'''Mohsin Hamid and Anita Desai'''
A Telugu proverb says: "Bringing up a girl is like watering the plant in your neighbor’s garden." Bitter but true. The condition of women in the countries like India and Pakistan can be best understood in the light of this proverb. The women in these countries, whether they are based in rural or urban areas, face multiple forms of violence, including sexual violence, domestic abuse, burning and disfiguring through acids, beating and threatening, honor killings, custodial abuse and torture, dowry-related violence, rape, female genital mutilation. India and Pakistan are very sensitive nations, where people, not only take pride in strictly adhering to the religious values but, are ready to sacrifice their loved belongings for the glory and sanctity. Both the nations have accorded a highly venerated social position of women. They acknowledge the rights and privileges of the women in society. A woman is equally important member of society. The woman plays a vital role in building the society on healthier and stronger foundations. All these matters are true but exist merely on the papers. The present research paper is divided into two facets. One explores the sacrifice of Indian women through the study of Anita Desai’s Clear Light of Day, while another probes the issue of suffering of Pakistani women through the study of Mohsin Hamid’s debute novel, Moth Smoke. Moth Smoke, a masterly novel by Mohsin Hamid portrays the situation of woman in Pakistan. It aggressively talks about the way of looking at the fair sex. In the very opening of the novel, the sight of man to look at the woman is discussed. “Mumtaz is watching me and I look away because she is beautiful and I don’t want to stare.” Woman is treated merely for her pink cheeks, juicy lips and beautiful breasts. The paragon of sacrifice and endurance is always disvalued and disallowed from her freedom in Pakistan. Mumtaz, the most important female character of the novel drinks, gambles and sleeps with her husband’s best friend, Daru. By looking in light of the Islam, these all are the sins and crimes. As an Islamic woman Mumtaz can be penalized but, it is more important to view her through an eye of human rather than moralist. In chapter 3 of Moth Smoke the suffering of woman is presented: “At our age, my hirsute chum, all women care about cash. And my bank account is hairy enough for a harem.” “Such refinement,” Mumtaz says, handing me a scotch, nicely watered and iced. “Are all Lahori men like him?” “Certainly not”, I tell her. “Be careful, Daru,” Ozi says, accepting his glass from Mumtaz. “She is trying to divide us.”(Hamid, 13) The conversation clearly reflects what man believes about woman. From the very beginning she is disvalued for her sacrifices and blamed to separate men. In the Ramayana and the Mahabharata, both Sita and Draupadi, are excused for inspiring the battles. But the way they sacrifice, is over looked. The novel reveals the same social scenario of Pakistan. Mumtaz, a mouthpiece of Pakistani women, surrenders life to her husbands for his happiness and in rewards; she receives no love, no care nor faith. Woman, for man has been just a product of bones and flesh, which he can use while enjoying the sex. The novel displays how cunningly man ties woman. Mumtaz is free but mere materially. She is allowed to smoke and drink but, not for free breathing. Her insane drinking is due to her disability of living consciously. She is tired by living in the cage of her husband’s thoughts. The way, man scares at woman is piercingly offered in the novel. The Black Burqa doesn’t simply symbolize the cover of her face but it is a disallowance to her spirit, will and freedom of expression. It personifies that she is prohibited to view the world from her own sight. Marriage is bond of love, care and faith but for Mumtaz is sheer a prison. She looses her autonomy. The docile woman in Pakistan is treated animally. She wishes to fly but her wings are sliced. She aspires to be virgin but she is seduced emotionally. The character is diplomat of the sacrifice. The novel scolds the poor handling of the submissive sex. The Pakistani society has different standards for man and woman. A man moves anywhere in accordance of his wish and desire but a woman can’t. The boundary is not for man but for woman. Woman in Pakistan fears for infamy. Mumtaz of Moth Smoke is an evident of the scarification of woman in Pakistan. She demonstrates that a lady is just born to be ruled, rapped and ruined. Chapter 5 of the novel illustrates woman’s plight. Mumtaz goes to Heera Mandi to have an interview with the head of the prostitute. The talk between Mumtaz and Dilaram shows the dark side of Woman’s condition: “How did you come to begin learning?” Mumtaz asks, slowly taking out a mini cassette recorder. Dilaram laughs solidly, her body rippling. “It’s quit a funny story really. I was a pretty girl, like this one here.” … “The landlord of our area asked me to come his house. I refused, so he threatened to kill my family. When I went, he raped me.” Mumtaz shuts her eyes. Dilaram chuckles “I was so skinny. Not like a woman at all.” “He paid you?” Mumtaz’s voice is so soft I can barely hear her. “No”. “Then what happened?” “He kept making me come. He let his sons rape me. And sometimes his friends. One of them was from city. He gave me a silver bracelet.” “Why?” “He said it was a gift. Then I became pregnant.” She laughs. “Imagine, my mother was also pregnant at the time.” “So what did you do?” “The landlord told me the man from the city wanted to take me to Lahore to marry me. I didn’t believe him. But the villagers told me it was the only way to recover my honor, so I went.” “Did he marry you?” “No. He took me to hakim who ended my pregnancy. Then he told me he had bought me from the landlord for fifty rupees. He said I would have to give him fifty rupees if I wanted to go back to my village.” “But you didn’t have the money.” Dilaram chuckles “He brought me to Heera Mandi and made me have sex with men until he had his fifty rupees.”… “Then did he let you go?” “No. He told me the villagers would not accept me back because I had lost my honor. I believed him.” (Hamid, 50) The novelist represents Dilaram as a spokesperson to speak out the way women suffers in Pakistan. Mumtaz produces a baby even though she does not want. She feels to be neglected after the birth of her child. She sacrifices her wishes and wills and thinks of her husband’s happiness. But when she needs his company and support, she finds herself to be alone. Chapter 10 is the core part of the novel that talks about the endurance and sacrifice of Pakistani women. The chapter is titled “The wife and mother”. Mumtaz, to fulfill the desire of her husband and to care her child, forfeit her own life. It talks about the significant role of Mumtaz’s sacrifice. The way she expresses her agony to Daru, even we feel pity and ashamed of Pakistani customs and tendency. She expresses: I had always been a condom person, but since I was regular and we had both tested negative, Ozi and I switched to the rhythm method. Which can be almost as reliable as the pills. Almost. I told Ozi about it sadly, because I’d decided to have an abortion. But he was ecstatic. I’d never seen him so happy. He told me I had to think about it for a week. And he did something I still haven’t forgiven him for: he told his mother. She flew out to New York immediately, bringing gifts and advice. … I resigned my self to it. Or maybe I saw it as a kind of martyrdom. Sacrificing myself for something noble: for love, my man, the species. I don’t think I realized how frightened I was until the third trimester, when the nightmares started. Nightmares inspired by the Discovery Channel. Visions of being eaten alive by larvae, like some poor animal stung by an insect and made into a host for its eggs. Ozi, my friends, even people at work asked me why I looked so upset. But I could hardly tell them. Most mothers grow when they’re pregnant. I sweated.” The tyranny of Ozi compels to Mumtaz starts a double life. She was very faithful for four years of marriage. To express her ideas, she starts writing with pseudo name. The extreme tyranny of male to female is presented when Mumtaz has to start living double life. She decides to start working as an investigation journalist called Zulfikar Manto. Thus, The women in Pakistan have been constantly complaining of having being isolated from the mainstream of society. Women feel disillusioned on being maltreated by the male-oriented set up in Pakistan. They strongly claim that if they are given a chance, they can contribute more positively towards the development of all social aspects. If we ponder over the definition, Mathew Arnold, one of the eminent poets and critics of English Literature defines Literature as the mirror of the society. The definition with regards to the novel Clear Light of Day by Anita Desai, is very contextual. The novel reflects the social facts of Indian society and Indian culture in a true sense. Anita Desai has portrayed each character in a genuine way and according to the Indian mentality and Indian thinking. In Indian culture, the role of woman is of sacrifice and devotion for others. This is hypocrisy of Indian culture or an evil or whatsoever, but Indian woman has to suffer a lot behind this curtain of sacrifice. It is depicted from the characters of great Indian Epics Ramayana and Mahabharata i.e. Sita and Draupadi to the character of Bimla of the novel Clear Light of Day. Indian Literary female characters have been portrayed in such a way that their role is only of sacrifice, which again shows the mentality of male dominated society of India. The character of Bimla is been put as a typical Indian woman, who is born for sacrifice her entire life to her family. Bimla is the nurse for her mentally retarded brother Baba and also she has nurtured her family and taken care of her little ones after the death of her parents. Her brother, Raja, is eldest among the four children of Das family, and should take care of them, but because of his irresponsibility, he left alone his family in Delhi and left the place for Hyderabad. Tara, the youngest daughter of the family, married with Bakul and left the place. Aunt Mira, who was taking care of Baba, dies due to her animal drinking habit. So, Bim has to take care of Baba, who is totally dependent over other and a parasite. Bim has sacrificed her whole life for her family. She does not marry because it would be a barrier for her responsibilities. But sometimes the pathos of her sacrifice cannot be controlled by her and burst into statements in the novel when she tells to Tara that “ After you married, and Raja went to Hyderabad, and Mira-masi died, I still had Baba.”(Desai,37) So, this shows her pathos as well as her devotion towards her family. Raja, the eldest brother, has left her alone with Baba, because he knew that the responsibility of Baba is a burden for his own progress and he also knew that Bim would not left Baba alone, as she is an Indian woman, inculcated the virtue of sacrifice. Bim is a very bright and enough competent, as she is the lecturer of a college in Delhi. She was a dynamic student of her school of her time. So, she can get proposals for marriage by any good person, whom she wants. But she has refused to do so and chosen a life of a spinster and thus she has sacrificed her marriage life and desire to get marry and even sex. She possesses each emotions and desires including sex which a normal woman possesses. But she has not fulfilled them for the sake of her family responsibilities. Some of the lines of the novel shows her unconscious longing of sex on seeing Baba lying asleep: She felt an immense, almost irresistible yearning to lie down beside him on the bed, stretch out limb to limb, silent and immobile together. She felt that they must be the same length, that his slightness would fit in beside her size that his concavities would mould together with her convexities. (Desai, 165) If we talk about her marriage then Dr. Biswas, who is a doctor by profession and a wealthy person wanted to marry her. But due to her family responsibility, she refuses such a giant proposal of marriage, and sacrificed her marriage dreams. As Dr. Biswas also says when she refuses his marriage proposal that, “Now I understand why you do not wish to marry. You have dedicated your life to other – to your sick brother and your aged aunt and your little brother who will be dependent on you all his life. You have sacrificed your life for them.” (Desai, 97 ) The novelist has elaborated the outcomes of sacrifice of women i.e., suffering through the other female characters like Aunt Mira and Tara. Aunt Mira is a widow but still virgin due to the early death of her husband. Her husband went abroad immediately after the marriage and he died there because of cold. As the consequence, Mira had to suffer a lot because of the Indian customs and she has also sacrificed a lot, in fact her whole life. If we talk about Tara, then Bakul has married her because he thought that she would donate her whole life and she will obey him, she will sacrifice her life to him and Tara actually does the same and contents his expectations. So, it reveals the typical mentality of male dominance of Indian society. The Indian society and Indian culture suck everything under the pen name of sacrifice for hypocrisy. Indian woman devotes her entire life to worship her family and other relations, but they, on the other side, use them as puppets and do anything deliberately to accomplish their own goals, like Raja has done with Bim. At the end, Bim forgives each mistake of Raja and exonerates him, which glorifies not only the character of Bim but also the entire psyche of Indian women. This is the supreme sacrifice on the part of Bim. Bim forgets everything even though they all proved mosquitoes for her, “They had come like mosquitoes – Tara and Bakul, and behind them the Misras, and somewhere in the distance Raja and Benazir – only to torment her and, mosquito-like, sip her blood.”(Desai, 153) In orthodox Indian and Pakistani societies, women are responsible for maintaining the family honor. To ensure that they do not dishonor their families, society limits women's mobility, places restrictions on their behavior and activities, and permits them only limited contact with the opposite sex. This is not only the saga of the characters of these novels but these things are happening to each and every women of both the countries, somewhere under the name of sacrifice or somewhere under the name of devotion, faithfulness, loyalty and so on. Today, the scenario of outer world is changed. But the inner world, the psyche as well as customs are not changed yet. More than 70% of the people of India and Pakistan are living village life, and the episode is continued there under customs and taboos or rules and regulations of religion or superstitions and so on. And this dark sphere of Indian as well as Pakistani societies may not vanish until we arise and awake. “No nation can rise to the height of glory unless your women are side by side with you; we are victims of evil customs. It is a crime against humanity that our women are shut up within the four walls of the houses as prisoners. There is no sanction anywhere for the deplorable condition in which our women have to live." Mohammad Ali Jinnah, 1944 (taken from the US Library of Congress report "Pakistan - A Country Study")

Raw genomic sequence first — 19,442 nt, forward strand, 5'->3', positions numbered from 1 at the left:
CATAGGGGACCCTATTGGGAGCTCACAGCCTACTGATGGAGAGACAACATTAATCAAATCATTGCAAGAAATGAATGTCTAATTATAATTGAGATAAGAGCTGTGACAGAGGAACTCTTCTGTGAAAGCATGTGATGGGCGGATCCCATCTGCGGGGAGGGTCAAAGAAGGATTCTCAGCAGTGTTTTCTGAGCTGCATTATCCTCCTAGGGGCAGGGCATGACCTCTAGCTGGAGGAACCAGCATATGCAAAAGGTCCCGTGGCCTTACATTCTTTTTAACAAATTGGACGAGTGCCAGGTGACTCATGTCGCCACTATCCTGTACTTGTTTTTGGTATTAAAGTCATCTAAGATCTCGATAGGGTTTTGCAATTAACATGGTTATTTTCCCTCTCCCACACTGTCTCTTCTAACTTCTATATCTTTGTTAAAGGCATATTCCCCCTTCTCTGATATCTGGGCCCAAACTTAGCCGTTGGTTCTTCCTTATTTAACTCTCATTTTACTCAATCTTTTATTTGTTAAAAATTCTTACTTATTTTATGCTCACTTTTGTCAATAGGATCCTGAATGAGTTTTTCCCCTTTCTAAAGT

Works Sited:: Desai, Anita. Clear Light of the Day. New Delhi: Penguin Books,1998. Hamid, Mohsin. Moth Smoke. New Delhi: Penguin Books, 2000. Iyengar, Srinivas. Indian Writing in English. New Delhi: Sterling Publisher.1997 http://www.global-sisterhood-network.org/content/view/2231/59/ http://www.wikipedia.com/womeninfiction/